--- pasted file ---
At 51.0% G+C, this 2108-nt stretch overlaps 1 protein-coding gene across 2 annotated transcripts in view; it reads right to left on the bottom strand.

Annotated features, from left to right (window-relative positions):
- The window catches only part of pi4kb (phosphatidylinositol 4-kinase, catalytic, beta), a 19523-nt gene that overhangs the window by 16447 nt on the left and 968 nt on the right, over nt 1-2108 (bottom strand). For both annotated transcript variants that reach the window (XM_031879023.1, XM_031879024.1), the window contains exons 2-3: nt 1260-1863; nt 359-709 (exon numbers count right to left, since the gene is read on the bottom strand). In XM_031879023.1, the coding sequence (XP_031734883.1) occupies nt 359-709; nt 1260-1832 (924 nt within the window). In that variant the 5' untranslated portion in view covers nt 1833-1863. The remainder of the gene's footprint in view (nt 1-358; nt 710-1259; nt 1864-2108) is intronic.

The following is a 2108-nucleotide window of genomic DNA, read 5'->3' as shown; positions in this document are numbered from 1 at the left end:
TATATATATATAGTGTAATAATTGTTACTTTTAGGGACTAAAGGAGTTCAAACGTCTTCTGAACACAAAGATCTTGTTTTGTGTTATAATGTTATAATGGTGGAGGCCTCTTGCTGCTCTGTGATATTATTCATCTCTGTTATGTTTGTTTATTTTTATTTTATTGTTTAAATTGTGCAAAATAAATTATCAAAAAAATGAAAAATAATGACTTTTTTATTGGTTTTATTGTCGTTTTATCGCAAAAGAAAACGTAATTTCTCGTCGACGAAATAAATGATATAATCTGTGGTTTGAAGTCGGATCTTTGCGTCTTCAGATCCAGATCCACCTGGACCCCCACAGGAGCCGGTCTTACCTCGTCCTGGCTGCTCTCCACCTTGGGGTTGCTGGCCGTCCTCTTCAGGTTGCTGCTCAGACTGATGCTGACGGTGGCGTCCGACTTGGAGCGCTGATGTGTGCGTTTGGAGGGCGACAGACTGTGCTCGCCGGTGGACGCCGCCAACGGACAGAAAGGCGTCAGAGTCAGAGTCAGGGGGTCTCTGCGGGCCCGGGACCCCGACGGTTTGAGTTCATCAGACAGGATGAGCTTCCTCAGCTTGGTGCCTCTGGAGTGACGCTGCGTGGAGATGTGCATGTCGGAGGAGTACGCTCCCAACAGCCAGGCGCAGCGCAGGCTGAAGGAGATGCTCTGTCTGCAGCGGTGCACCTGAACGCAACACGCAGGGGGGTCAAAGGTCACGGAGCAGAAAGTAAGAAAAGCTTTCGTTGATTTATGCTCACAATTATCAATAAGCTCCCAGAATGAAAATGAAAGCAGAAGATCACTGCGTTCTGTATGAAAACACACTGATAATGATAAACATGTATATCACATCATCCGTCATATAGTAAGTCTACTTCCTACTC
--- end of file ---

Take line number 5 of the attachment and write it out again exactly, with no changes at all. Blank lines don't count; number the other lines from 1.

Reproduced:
TATATATATATAGTGTAATAATTGTTACTTTTAGGGACTAAAGGAGTTCAAACGTCTTCTGAACACAAAGATCTTGTTTTGTGTTATAATGTTATAATGGTGGAGGCCTCTTGCTGCTCTGTGATATTATTCATCTCTGTTATGTTTGTTTATTTTTATTTTATTGTTTAAATTGTGCAAAATAAATTATCAAAAAAATGAAAAATAATGACTTTTTTATTGGTTTTATTGTCGTTTTATCGCAAAAGAAAACGTAATTTCTCGTCGACGAAATAAATGATATAATCTGTGGTTTGAAGTCGGATCTTTGCGTCTTCAGATCCAGATCCACCTGGACCCCCACAGGAGCCGGTCTTACCTCGTCCTGGCTGCTCTCCACCTTGGGGTTGCTGGCCGTCCTCTTCAGGTTGCTGCTCAGACTGATGCTGACGGTGGCGTCCGACTTGGAGCGCTGATGTGTGCGTTTGGAGGGCGACAGACTGTGCTCGCCGGTGGACGCCGCCAACGGACAGAAAGGCGTCAGAGTCAGAGTCAGGGGGTCTCTGCGGGCCCGGGACCCCGACGGTTTGAGTTCATCAGACAGGATGAGCTTCCTCAGCTTGGTGCCTCTGGAGTGACGCTGCGTGGAGATGTGCATGTCGGAGGAGTACGCTCCCAACAGCCAGGCGCAGCGCAGGCTGAAGGAGATGCTCTGTCTGCAGCGGTGCACCTGAACGCAACACGCAGGGGGGTCAAAGGTCACGGAGCAGAAAGTAAGAAAAGCTTTCGTTGATTTATGCTCACAATTATCAATAAGCTCCCAGAATGAAAATGAAAGCAGAAGATCACTGCGTTCTGTATGAAAACACACTGATAATGATAAACATGTATATCACATCATCCGTCATATAGTAAGTCTACTTCCTACTC